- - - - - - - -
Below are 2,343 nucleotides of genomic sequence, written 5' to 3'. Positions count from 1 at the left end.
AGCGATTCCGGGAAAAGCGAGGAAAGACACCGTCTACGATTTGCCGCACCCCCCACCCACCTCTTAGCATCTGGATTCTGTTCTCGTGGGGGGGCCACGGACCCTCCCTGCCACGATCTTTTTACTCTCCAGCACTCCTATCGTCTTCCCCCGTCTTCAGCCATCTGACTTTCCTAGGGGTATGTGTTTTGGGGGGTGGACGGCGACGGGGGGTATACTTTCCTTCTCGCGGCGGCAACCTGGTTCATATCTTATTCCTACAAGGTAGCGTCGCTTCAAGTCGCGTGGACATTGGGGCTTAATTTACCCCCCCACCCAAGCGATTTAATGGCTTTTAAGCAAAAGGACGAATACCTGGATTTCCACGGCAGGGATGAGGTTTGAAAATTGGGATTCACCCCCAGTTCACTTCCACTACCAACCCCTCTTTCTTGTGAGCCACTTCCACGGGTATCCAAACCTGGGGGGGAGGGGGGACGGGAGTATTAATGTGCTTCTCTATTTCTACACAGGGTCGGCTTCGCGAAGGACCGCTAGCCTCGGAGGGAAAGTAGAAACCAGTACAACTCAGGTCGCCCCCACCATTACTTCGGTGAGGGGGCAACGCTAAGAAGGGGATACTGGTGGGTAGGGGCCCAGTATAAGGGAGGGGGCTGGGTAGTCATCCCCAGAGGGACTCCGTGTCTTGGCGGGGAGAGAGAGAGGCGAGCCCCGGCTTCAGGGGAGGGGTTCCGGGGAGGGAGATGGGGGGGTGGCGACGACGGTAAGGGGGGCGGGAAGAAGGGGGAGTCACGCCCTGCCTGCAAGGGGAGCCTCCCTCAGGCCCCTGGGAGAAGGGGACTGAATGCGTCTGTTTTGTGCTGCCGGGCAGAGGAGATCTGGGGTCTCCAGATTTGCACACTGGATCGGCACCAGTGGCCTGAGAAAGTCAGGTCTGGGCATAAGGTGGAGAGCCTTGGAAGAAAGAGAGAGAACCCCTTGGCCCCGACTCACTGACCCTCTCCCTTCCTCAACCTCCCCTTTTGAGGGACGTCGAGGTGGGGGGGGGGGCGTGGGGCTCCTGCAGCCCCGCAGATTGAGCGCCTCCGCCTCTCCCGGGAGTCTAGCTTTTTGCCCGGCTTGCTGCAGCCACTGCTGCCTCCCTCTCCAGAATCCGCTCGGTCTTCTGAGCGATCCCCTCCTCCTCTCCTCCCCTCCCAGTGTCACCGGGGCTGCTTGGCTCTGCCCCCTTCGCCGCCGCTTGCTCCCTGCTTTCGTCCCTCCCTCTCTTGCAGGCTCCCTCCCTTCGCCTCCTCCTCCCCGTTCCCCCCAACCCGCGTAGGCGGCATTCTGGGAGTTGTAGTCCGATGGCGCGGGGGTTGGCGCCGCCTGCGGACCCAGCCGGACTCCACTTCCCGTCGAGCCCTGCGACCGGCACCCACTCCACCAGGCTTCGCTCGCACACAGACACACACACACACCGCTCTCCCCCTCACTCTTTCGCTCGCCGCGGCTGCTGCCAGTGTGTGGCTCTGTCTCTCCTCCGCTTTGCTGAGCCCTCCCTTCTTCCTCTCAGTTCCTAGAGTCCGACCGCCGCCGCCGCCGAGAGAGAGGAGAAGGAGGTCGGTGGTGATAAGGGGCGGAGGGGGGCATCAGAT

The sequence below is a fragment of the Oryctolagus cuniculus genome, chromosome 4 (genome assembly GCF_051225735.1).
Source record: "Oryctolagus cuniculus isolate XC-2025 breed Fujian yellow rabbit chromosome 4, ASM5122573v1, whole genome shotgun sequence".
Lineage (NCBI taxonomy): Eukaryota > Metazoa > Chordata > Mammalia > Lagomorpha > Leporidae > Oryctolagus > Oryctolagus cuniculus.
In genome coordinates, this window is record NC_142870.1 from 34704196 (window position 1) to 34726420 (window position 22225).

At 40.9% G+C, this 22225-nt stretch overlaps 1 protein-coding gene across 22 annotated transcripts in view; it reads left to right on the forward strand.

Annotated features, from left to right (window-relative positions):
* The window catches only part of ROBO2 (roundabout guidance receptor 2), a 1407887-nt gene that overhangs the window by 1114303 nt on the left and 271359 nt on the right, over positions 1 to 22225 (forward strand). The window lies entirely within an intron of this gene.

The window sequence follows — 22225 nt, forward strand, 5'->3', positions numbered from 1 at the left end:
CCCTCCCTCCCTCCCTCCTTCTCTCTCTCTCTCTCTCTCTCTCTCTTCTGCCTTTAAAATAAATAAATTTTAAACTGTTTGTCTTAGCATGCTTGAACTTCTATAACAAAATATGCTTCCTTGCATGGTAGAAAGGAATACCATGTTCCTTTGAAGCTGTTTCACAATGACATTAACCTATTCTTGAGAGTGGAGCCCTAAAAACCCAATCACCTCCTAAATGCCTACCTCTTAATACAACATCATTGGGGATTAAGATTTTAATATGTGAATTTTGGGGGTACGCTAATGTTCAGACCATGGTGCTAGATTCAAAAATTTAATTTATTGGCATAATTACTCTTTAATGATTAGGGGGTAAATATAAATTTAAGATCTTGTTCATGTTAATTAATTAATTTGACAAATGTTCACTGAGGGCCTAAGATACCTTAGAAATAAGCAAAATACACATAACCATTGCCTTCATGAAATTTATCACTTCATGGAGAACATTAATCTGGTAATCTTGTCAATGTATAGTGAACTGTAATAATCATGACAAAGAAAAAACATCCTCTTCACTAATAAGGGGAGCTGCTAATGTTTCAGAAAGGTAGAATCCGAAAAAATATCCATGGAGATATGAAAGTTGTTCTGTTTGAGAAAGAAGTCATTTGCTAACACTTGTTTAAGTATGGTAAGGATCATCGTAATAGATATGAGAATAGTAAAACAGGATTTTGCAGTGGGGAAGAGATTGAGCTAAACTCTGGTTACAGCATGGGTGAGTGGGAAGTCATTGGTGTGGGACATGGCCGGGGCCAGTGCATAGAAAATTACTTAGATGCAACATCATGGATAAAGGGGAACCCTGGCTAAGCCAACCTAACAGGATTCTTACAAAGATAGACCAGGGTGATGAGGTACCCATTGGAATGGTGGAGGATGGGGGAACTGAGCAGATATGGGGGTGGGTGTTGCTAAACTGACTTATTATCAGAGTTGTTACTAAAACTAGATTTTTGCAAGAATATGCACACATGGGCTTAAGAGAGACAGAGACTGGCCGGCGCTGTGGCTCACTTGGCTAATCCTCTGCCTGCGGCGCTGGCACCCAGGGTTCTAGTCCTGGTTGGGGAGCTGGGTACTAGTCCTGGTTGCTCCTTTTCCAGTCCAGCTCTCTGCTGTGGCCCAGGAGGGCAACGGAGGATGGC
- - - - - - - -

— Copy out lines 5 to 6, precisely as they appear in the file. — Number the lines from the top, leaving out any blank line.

Lineage (NCBI taxonomy): Eukaryota > Metazoa > Chordata > Mammalia > Lagomorpha > Leporidae > Oryctolagus > Oryctolagus cuniculus.
In genome coordinates, this window is record NC_142870.1 from 34704196 (window position 1) to 34726420 (window position 22225).